2) Just as in the bizarre, esoteric conversation between samizdat and Soviet Press, modern news “officially” responds to [blogger], or [tweeter], or […], and all of it is scrambled, contextually intelligible to some tiny, tiny fraction of the populace, the actual conflict unnameable but its pseudo-response widely distributed. Journos screw this up all the time, sure, but that only adds to the confusion. The biggest difference is, naturally, that there is no state-owned press. This is almost certainly worse, because the thing filling in for “state censor” is every other faction. It also gets worse because everyone knows this, which means that everyone is trying to suss out the buzzwords in the media (equivalent to: which samizdat are they replying to?), which means a series of misinterpretations unlike anything the Soviets could’ve imagined.

3) The pretense of decentralization and democratization accompanies a material centralization. The internet may allow for bubbles or whatever, but all of those are in the same ecosystem, and that ecosystem is vicious. Any given bubble can – and knows it can – be swept up into the public eye. Intellectual grottoes before could exist because no one could do anything about it, and attacking them required too many resources. Now the system doesn’t even need to expend resources: it outsources invective with a bare link. In other words, as always, power gives the pretense of openness while retaining the keys.

If certain things can only be communicated certain ways – and I think this is almost certainly the case – then we have new capacities with none of the ingrained knowledge of  their use. On top of that, the “ways” we use them are contextualized, pre-judged, delimited. Overanalyzing death of the author jokes on down the line, up until it influences policy, at which point there will be a better joke.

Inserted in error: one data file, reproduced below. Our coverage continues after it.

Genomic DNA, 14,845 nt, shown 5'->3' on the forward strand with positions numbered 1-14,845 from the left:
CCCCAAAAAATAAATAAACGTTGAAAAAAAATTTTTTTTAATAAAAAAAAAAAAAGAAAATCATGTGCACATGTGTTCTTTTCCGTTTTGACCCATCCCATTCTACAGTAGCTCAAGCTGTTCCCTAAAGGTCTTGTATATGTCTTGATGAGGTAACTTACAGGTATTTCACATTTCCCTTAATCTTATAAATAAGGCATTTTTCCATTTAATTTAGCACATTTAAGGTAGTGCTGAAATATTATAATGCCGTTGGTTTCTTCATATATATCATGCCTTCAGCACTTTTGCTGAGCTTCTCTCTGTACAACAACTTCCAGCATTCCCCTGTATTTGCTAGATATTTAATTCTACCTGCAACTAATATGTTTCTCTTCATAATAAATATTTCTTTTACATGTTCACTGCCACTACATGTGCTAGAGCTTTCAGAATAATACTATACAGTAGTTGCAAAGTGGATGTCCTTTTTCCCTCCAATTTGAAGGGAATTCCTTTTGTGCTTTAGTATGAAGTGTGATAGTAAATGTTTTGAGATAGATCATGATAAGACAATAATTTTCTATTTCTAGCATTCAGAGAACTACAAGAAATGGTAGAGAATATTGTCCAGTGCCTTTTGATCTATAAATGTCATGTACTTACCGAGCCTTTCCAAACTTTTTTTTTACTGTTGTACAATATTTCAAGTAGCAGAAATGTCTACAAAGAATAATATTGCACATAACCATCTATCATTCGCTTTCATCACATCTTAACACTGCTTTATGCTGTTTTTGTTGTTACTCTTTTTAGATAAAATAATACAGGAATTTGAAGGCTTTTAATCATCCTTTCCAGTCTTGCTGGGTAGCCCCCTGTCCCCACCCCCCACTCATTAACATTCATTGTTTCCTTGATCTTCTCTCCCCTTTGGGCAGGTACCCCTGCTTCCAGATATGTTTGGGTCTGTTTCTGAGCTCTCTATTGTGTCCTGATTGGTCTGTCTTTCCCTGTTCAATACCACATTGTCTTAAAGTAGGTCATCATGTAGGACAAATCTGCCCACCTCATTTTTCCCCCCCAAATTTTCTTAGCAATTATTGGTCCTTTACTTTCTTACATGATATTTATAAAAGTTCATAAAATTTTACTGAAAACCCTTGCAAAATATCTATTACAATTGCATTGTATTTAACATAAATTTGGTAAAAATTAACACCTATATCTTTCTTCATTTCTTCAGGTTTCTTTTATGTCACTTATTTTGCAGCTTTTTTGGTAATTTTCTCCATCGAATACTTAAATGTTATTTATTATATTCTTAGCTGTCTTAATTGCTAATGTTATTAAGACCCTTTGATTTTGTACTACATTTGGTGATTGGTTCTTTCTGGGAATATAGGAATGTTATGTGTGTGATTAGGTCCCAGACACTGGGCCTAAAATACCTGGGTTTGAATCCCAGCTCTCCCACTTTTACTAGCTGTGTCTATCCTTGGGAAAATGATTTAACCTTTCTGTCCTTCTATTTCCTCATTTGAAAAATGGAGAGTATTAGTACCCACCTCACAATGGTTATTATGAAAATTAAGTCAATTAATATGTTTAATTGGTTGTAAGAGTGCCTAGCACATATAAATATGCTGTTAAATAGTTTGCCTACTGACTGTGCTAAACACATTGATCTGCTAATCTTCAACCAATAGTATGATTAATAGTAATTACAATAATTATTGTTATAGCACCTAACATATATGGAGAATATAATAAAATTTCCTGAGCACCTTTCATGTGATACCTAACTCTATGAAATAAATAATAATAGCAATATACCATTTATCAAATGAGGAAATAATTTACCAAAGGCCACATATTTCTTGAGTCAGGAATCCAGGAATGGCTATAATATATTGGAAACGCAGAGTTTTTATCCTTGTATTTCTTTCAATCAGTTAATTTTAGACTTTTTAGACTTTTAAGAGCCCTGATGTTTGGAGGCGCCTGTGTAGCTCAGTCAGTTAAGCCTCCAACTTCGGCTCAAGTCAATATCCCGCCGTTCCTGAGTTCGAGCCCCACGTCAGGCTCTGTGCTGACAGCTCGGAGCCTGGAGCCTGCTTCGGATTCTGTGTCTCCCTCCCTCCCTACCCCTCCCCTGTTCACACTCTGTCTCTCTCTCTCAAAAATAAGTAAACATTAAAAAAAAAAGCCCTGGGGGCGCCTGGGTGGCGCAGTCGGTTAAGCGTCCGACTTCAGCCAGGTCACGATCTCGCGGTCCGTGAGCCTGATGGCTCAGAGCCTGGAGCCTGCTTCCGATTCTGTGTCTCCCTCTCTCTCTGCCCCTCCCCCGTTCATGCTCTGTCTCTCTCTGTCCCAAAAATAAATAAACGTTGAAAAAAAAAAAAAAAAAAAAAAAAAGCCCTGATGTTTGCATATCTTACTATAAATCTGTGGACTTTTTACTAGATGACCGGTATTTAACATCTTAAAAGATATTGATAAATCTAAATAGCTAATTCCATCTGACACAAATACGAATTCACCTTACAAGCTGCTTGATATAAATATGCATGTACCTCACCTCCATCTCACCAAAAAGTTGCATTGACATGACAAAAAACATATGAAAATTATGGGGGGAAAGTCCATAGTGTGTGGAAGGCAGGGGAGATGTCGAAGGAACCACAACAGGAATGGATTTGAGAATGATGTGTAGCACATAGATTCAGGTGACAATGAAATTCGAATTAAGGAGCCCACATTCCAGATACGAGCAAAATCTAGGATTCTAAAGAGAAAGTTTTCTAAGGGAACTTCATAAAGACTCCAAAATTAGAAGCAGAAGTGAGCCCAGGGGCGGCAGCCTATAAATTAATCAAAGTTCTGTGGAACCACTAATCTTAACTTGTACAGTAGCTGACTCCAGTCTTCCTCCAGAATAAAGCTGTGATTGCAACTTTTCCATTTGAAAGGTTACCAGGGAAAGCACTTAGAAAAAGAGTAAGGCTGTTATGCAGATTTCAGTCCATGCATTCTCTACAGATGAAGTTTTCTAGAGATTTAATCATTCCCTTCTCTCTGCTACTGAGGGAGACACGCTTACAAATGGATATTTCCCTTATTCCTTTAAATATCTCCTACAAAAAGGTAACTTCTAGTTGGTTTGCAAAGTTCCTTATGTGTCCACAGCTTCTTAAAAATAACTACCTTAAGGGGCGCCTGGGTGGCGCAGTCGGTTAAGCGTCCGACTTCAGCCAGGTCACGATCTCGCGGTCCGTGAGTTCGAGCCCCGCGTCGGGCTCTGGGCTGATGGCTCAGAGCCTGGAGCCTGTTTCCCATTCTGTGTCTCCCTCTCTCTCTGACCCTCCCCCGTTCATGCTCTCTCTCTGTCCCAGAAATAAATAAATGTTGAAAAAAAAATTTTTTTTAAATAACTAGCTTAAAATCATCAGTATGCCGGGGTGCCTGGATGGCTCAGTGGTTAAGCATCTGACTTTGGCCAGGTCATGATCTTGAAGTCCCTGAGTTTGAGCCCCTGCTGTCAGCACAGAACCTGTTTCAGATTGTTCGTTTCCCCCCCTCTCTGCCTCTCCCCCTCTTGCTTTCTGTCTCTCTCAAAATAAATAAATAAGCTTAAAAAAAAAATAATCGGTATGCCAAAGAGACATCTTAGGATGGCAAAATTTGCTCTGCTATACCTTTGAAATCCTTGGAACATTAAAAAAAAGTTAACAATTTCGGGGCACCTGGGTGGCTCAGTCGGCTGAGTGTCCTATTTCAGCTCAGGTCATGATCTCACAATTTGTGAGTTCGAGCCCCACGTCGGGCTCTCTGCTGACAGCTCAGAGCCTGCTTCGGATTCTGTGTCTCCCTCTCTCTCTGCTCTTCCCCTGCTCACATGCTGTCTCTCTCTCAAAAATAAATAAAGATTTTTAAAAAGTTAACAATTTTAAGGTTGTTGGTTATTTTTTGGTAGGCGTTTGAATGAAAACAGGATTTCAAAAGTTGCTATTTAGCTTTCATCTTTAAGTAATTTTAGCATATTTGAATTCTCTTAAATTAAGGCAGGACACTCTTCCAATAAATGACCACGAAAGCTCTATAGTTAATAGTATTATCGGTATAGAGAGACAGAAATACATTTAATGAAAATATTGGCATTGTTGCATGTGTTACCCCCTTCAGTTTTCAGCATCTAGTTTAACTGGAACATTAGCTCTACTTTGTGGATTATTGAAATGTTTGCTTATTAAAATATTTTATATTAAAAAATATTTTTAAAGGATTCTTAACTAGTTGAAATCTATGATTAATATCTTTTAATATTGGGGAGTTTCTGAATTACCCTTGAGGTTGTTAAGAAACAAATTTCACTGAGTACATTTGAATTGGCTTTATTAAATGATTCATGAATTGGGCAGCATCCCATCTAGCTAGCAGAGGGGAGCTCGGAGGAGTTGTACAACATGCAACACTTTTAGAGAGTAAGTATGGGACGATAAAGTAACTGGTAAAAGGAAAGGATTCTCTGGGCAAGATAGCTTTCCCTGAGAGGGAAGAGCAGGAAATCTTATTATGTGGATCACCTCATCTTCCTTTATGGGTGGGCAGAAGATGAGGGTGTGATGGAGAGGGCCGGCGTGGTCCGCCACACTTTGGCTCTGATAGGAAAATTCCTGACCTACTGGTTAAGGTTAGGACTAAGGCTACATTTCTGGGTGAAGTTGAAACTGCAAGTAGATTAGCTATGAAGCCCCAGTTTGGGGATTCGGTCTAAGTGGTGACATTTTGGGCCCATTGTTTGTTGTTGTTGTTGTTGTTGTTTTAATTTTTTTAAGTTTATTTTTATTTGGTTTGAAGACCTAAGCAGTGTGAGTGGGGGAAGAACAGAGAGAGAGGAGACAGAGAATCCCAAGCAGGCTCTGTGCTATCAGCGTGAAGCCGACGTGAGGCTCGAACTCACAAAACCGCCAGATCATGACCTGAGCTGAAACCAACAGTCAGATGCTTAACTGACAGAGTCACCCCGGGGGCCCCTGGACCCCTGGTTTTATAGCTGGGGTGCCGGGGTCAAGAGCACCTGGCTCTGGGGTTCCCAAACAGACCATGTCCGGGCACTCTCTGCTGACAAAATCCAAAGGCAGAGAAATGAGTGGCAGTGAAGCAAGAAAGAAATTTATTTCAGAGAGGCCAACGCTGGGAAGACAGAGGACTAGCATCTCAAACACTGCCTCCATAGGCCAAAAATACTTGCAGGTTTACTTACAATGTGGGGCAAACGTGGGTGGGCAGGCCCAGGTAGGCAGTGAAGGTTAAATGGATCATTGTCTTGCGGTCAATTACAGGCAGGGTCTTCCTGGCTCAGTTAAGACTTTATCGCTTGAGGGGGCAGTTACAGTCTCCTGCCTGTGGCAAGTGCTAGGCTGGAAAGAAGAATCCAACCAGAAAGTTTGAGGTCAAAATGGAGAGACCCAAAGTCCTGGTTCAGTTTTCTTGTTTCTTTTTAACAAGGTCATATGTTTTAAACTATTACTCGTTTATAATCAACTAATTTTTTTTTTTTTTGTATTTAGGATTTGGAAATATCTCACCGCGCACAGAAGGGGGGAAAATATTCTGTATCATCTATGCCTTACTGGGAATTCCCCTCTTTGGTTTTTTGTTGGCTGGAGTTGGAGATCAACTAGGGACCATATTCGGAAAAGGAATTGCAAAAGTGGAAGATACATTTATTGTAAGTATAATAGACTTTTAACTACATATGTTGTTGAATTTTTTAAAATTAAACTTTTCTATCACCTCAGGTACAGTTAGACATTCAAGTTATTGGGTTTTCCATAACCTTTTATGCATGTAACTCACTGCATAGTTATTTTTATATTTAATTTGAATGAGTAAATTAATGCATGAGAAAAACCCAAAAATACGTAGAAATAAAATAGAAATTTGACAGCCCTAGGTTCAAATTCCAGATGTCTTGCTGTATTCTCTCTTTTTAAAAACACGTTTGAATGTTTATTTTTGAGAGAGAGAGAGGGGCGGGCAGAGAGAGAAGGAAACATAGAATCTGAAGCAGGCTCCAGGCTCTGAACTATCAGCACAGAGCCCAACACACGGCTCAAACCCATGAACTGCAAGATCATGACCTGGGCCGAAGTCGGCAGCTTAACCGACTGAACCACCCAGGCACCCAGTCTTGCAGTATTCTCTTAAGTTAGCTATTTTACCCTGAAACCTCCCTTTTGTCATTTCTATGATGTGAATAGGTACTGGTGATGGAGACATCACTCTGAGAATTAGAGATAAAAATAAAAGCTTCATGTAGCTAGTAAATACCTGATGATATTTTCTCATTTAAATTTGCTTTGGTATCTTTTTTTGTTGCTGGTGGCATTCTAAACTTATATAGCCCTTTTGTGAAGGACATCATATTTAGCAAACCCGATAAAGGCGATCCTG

None of this is original – anyone writing on the internet knows part or all of it. I don’t want the name to imply that I’m relaying secret information some [scary outsider] will gulag me for. I’m not.

My theory is simple: Information is hard to sort, hard to make people understand, and currently distributed via channels that make all our previous theories irrelevant. At no point have reading skills been more important, and we have no idea how to teach them. Most of our supposed teachers don’t even know that they can’t read. At no point has a serious confrontation with aesthetics been more important, and we’ve completely ignored that.

Everything above will get examined in more detail. There’s much to do and little time. Let’s start again.

Author: Lou Keep

13 thoughts on “Two”

  1. Here’s another recent example of the influence of a medium’s strengths and weaknesses: